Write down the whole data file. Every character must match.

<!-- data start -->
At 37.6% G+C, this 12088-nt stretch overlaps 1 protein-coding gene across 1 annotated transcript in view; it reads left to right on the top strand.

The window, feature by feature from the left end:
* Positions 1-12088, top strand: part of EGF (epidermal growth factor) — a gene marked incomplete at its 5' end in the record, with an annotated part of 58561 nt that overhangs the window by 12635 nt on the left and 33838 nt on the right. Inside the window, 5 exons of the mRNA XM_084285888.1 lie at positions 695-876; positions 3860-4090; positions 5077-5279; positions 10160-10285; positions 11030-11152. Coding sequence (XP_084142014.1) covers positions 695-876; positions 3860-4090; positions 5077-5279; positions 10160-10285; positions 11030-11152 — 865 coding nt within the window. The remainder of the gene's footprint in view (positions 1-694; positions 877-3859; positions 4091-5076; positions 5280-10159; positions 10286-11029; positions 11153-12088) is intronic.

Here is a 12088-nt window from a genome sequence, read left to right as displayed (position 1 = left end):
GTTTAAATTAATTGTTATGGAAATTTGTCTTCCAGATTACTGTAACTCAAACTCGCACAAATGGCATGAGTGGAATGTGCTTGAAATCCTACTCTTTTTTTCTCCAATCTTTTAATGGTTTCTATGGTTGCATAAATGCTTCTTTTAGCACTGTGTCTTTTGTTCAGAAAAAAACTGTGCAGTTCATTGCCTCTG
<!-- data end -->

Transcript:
At 37.6% G+C, this 12088-nt stretch overlaps 1 protein-coding gene across 1 annotated transcript in view; it reads left to right on the top strand.

The window, feature by feature from the left end:
* Positions 1-12088, top strand: part of EGF (epidermal growth factor) — a gene marked incomplete at its 5' end in the record, with an annotated part of 58561 nt that overhangs the window by 12635 nt on the left and 33838 nt on the right. Inside the window, 5 exons of the mRNA XM_084285888.1 lie at positions 695-876; positions 3860-4090; positions 5077-5279; positions 10160-10285; positions 11030-11152. Coding sequence (XP_084142014.1) covers positions 695-876; positions 3860-4090; positions 5077-5279; positions 10160-10285; positions 11030-11152 — 865 coding nt within the window. The remainder of the gene's footprint in view (positions 1-694; positions 877-3859; positions 4091-5076; positions 5280-10159; positions 10286-11029; positions 11153-12088) is intronic.

Here is a 12088-nt window from a genome sequence, read left to right as displayed (position 1 = left end):
GTTTAAATTAATTGTTATGGAAATTTGTCTTCCAGATTACTGTAACTCAAACTCGCACAAATGGCATGAGTGGAATGTGCTTGAAATCCTACTCTTTTTTTCTCCAATCTTTTAATGGTTTCTATGGTTGCATAAATGCTTCTTTTAGCACTGTGTCTTTTGTTCAGAAAAAAACTGTGCAGTTCATTGCCTCTG